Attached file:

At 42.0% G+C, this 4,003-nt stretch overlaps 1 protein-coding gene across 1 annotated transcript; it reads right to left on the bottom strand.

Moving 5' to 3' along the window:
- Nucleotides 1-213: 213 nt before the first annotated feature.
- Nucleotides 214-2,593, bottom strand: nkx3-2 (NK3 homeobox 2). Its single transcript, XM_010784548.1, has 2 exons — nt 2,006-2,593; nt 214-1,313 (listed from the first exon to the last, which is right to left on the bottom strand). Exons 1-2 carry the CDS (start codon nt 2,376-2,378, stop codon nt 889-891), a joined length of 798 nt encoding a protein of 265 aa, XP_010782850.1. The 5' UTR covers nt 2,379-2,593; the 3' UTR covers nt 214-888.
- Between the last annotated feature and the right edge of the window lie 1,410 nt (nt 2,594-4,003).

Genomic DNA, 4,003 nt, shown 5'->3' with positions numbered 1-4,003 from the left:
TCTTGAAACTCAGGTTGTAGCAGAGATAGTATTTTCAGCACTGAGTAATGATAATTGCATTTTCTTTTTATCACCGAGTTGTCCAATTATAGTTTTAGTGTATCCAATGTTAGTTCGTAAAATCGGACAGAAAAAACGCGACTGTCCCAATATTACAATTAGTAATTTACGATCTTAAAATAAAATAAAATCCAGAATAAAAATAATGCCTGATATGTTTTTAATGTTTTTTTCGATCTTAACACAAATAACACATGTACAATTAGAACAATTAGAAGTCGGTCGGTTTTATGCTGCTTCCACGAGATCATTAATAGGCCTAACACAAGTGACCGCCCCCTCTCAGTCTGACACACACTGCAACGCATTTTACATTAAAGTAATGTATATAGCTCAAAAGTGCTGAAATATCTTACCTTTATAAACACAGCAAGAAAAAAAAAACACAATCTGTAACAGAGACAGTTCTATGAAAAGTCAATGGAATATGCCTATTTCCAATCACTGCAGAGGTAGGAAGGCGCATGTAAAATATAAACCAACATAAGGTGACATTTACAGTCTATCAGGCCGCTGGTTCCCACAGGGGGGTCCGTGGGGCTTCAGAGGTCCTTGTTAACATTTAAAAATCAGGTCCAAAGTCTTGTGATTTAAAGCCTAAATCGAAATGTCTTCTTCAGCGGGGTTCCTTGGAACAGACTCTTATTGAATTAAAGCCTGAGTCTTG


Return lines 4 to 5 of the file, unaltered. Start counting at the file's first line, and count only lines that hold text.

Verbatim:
- Nucleotides 214-2,593, bottom strand: nkx3-2 (NK3 homeobox 2). Its single transcript, XM_010784548.1, has 2 exons — nt 2,006-2,593; nt 214-1,313 (listed from the first exon to the last, which is right to left on the bottom strand). Exons 1-2 carry the CDS (start codon nt 2,376-2,378, stop codon nt 889-891), a joined length of 798 nt encoding a protein of 265 aa, XP_010782850.1. The 5' UTR covers nt 2,379-2,593; the 3' UTR covers nt 214-888.
- Between the last annotated feature and the right edge of the window lie 1,410 nt (nt 2,594-4,003).